Tony O’Brien was invited to present a paper at IFSEC 2014
The electronic security and fire safety markets are increasingly demanding technology that will assess and manage critical situations, distribute information and co-ordinate and manage resources. Tony O’Brien, Head of Enterprise Solutions from Siemens Building Technologies was invited to present a paper at IFSEC on 18 June 2014 from 2-2.30pm in the Smart Buildings Theatre that demonstrated how to deliver a working environment that is intelligent, responsive and adaptable.
Fully integrated technologies already enable a secure, safe and automated working environment. However the introduction of Enterprise-level Command & Control will create greater synergies between core sub-systems such as security and fire safety protection, power, communications and building energy management. This results in cost savings, revenue opportunities and improvements in manpower resources.
Where we are today: secure, safe and comfortable
To create a secure environment, devices such as CCTV are used to protect assets, access control to restrict entry to specific areas, and enhanced detection such as biometrics for higher areas of risk. Greater levels of intelligence are now achieved with video analytics and anomaly detection for both people and vehicles. Convergence of physical and logical access is provided by single card sign-on, meaning improvements in people identity and other benefits such as cash-less vending and asset tagging.
To ensure a safe environment, comprehensive fire detection systems are used to minimise the risk of false alarms as the consequences can be catastrophic. For people protection, legislation demands clear evacuation procedures, which can be supported by Public Address and Voice Evacuation systems. Critical assets such as IT rooms require some form of fire protection system that is safe and effective at extinguishing a fire without harm to personnel or equipment.
Finally a comfortable environment drives the demand for integration of security, fire safety and building energy management. A simple example demonstrating the benefits of integration is the identification of legitimate people within a building. If there are no personnel in the area, lights can dim and heating/cooling systems can respond automatically. When people return to work, lighting levels automatically increase and heating and cooling return to comfortable temperatures. Even this low level of integration will deliver greater efficiencies, improved cost control and energy savings.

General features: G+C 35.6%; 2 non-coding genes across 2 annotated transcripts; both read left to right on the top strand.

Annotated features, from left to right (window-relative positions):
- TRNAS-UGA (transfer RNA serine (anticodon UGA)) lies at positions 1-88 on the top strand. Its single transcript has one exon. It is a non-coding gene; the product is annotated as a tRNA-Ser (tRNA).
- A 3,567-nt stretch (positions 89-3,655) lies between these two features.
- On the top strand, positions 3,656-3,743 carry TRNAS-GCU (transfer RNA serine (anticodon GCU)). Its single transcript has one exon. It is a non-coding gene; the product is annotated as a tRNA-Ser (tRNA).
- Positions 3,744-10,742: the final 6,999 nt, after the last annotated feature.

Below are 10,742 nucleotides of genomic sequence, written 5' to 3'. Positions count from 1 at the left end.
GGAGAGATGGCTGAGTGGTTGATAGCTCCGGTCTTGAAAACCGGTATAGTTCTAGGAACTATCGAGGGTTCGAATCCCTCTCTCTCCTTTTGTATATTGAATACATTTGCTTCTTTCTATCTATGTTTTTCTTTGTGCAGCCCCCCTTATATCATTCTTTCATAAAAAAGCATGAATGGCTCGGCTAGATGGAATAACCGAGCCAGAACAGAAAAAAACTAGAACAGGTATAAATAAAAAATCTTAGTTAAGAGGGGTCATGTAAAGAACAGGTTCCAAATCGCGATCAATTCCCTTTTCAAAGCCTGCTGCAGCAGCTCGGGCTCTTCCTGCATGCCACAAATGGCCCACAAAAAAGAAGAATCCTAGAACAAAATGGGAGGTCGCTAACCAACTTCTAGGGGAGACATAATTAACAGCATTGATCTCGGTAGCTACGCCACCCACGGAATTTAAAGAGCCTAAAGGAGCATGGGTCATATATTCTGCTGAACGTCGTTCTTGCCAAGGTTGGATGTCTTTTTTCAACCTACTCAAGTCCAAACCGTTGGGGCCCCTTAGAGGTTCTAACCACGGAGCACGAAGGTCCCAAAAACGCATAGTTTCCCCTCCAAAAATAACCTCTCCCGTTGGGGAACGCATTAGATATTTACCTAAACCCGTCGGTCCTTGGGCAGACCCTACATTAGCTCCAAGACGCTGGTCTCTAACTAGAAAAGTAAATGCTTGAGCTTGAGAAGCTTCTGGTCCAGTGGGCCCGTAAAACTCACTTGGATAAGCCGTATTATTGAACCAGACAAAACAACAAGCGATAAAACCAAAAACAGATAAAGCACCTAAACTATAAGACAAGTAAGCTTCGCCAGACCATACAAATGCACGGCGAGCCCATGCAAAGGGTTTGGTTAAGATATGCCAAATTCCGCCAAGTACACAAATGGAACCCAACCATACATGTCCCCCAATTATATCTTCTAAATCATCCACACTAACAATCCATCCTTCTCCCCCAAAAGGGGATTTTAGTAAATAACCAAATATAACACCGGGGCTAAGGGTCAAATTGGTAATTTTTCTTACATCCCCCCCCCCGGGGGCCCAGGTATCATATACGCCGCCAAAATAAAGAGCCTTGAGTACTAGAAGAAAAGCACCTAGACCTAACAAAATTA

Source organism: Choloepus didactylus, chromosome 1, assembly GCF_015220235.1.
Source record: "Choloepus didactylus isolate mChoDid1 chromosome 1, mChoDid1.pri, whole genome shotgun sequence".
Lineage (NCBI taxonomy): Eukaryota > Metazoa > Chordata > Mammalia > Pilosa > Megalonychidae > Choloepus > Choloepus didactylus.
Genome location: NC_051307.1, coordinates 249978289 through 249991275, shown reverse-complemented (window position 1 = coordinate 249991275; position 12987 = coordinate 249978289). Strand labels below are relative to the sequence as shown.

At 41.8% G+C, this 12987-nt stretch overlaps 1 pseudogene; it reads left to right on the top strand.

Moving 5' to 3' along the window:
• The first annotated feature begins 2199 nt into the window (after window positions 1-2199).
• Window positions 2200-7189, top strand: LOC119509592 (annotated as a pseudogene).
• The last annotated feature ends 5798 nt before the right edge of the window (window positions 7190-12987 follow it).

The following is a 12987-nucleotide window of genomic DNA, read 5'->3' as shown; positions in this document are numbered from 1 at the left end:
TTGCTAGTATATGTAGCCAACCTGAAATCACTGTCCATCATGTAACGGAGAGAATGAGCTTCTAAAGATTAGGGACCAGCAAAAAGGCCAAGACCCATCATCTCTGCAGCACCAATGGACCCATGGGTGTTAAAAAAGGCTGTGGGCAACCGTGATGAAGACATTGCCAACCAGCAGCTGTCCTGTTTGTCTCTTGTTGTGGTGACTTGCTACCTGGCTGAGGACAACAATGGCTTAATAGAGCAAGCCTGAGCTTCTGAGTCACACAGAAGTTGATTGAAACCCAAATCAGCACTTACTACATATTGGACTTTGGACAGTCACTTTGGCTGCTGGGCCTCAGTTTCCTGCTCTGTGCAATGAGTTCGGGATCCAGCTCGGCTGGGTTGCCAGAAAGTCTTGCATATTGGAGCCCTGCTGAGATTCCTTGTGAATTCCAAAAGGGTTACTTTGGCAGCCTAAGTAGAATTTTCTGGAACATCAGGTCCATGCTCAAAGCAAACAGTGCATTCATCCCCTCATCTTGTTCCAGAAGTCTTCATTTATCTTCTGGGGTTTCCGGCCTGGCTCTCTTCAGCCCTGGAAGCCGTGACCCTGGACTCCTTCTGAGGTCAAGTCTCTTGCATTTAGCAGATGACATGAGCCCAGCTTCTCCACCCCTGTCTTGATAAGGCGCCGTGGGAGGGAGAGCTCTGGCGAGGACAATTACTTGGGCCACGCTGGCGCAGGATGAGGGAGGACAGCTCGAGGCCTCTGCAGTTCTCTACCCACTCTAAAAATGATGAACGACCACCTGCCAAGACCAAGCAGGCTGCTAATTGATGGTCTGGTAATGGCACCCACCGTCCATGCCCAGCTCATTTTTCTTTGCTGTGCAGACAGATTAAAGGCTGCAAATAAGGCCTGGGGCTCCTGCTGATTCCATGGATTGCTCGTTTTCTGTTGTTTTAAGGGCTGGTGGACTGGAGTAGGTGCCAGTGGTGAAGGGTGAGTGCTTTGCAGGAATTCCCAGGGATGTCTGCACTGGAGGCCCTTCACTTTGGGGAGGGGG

A step forward with Enterprise-level Command & Control
There is no question that integration delivers benefits, but Enterprise-level Command & Control means that integration is not limited to technology. To improve efficiencies and reduce cost, an enterprise platform creates a control hierarchy that sits above all technological disciplines, managing not only technology, but also human resources and processes.
Most command platforms on the market tend to focus on a single discipline such as security, fire or building management and then extend that single function to include the other disciplines. By integrating these elements, a much more holistic approach is taken to Command & Control.
The introduction of Enterprise-level Command & Control will create greater synergies between core sub-systems such as security and fire safety protection, power, communications and building energy management
For example, the term Physical Security Information Management, or PSIM, which is then extended to PSIM+. In real terms this means ‘Security + other disciplines’. When taking an enterprise approach, the first focus must be on operations with the intention of creating a single control point. The next stage is to decide which technologies to converge, with the objective of improving situational awareness.
The advantages of Enterprise-level Command & Control
In essence, Enterprise-level Command & Control will deliver access to a wider range of resources to manage any situation. Activities are centralised to reduce cost, which puts greater importance on effective communication. To mitigate human error, decision-making is more systematic and the need to follow a logical workflow is vital.
It improves the effectiveness of critical control room applications, including call handling, resource allocation and despatch. Should a critical event occur, the operator will receive a call via the telephony integration; he then identifies the type of event and logs the relevant information.
The system automatically prompts the operator with questions about the scope of the issue, quickly identifying key parameters such as people in danger and hazardous materials and providing an audit trail for every action.
For many operations, time is critical, so operators need information at their fingertips. They have a decision management workflow that assigns priorities, determines activities and allows them to assign the appropriate actions and resources.
Enterprise-level Command & Control will deliver smart working environments. The improved assessment, management and resolution of critical situations and protection of vital assets will be provided through improved automated decision-making, more efficient workflow procedures and greater convergence of technologies. In line with the need for both the public and private sectors to lower costs, these software platforms will enable improved operational performance, safer communities, safer business, improved shared services, greater efficiencies and cost reductions.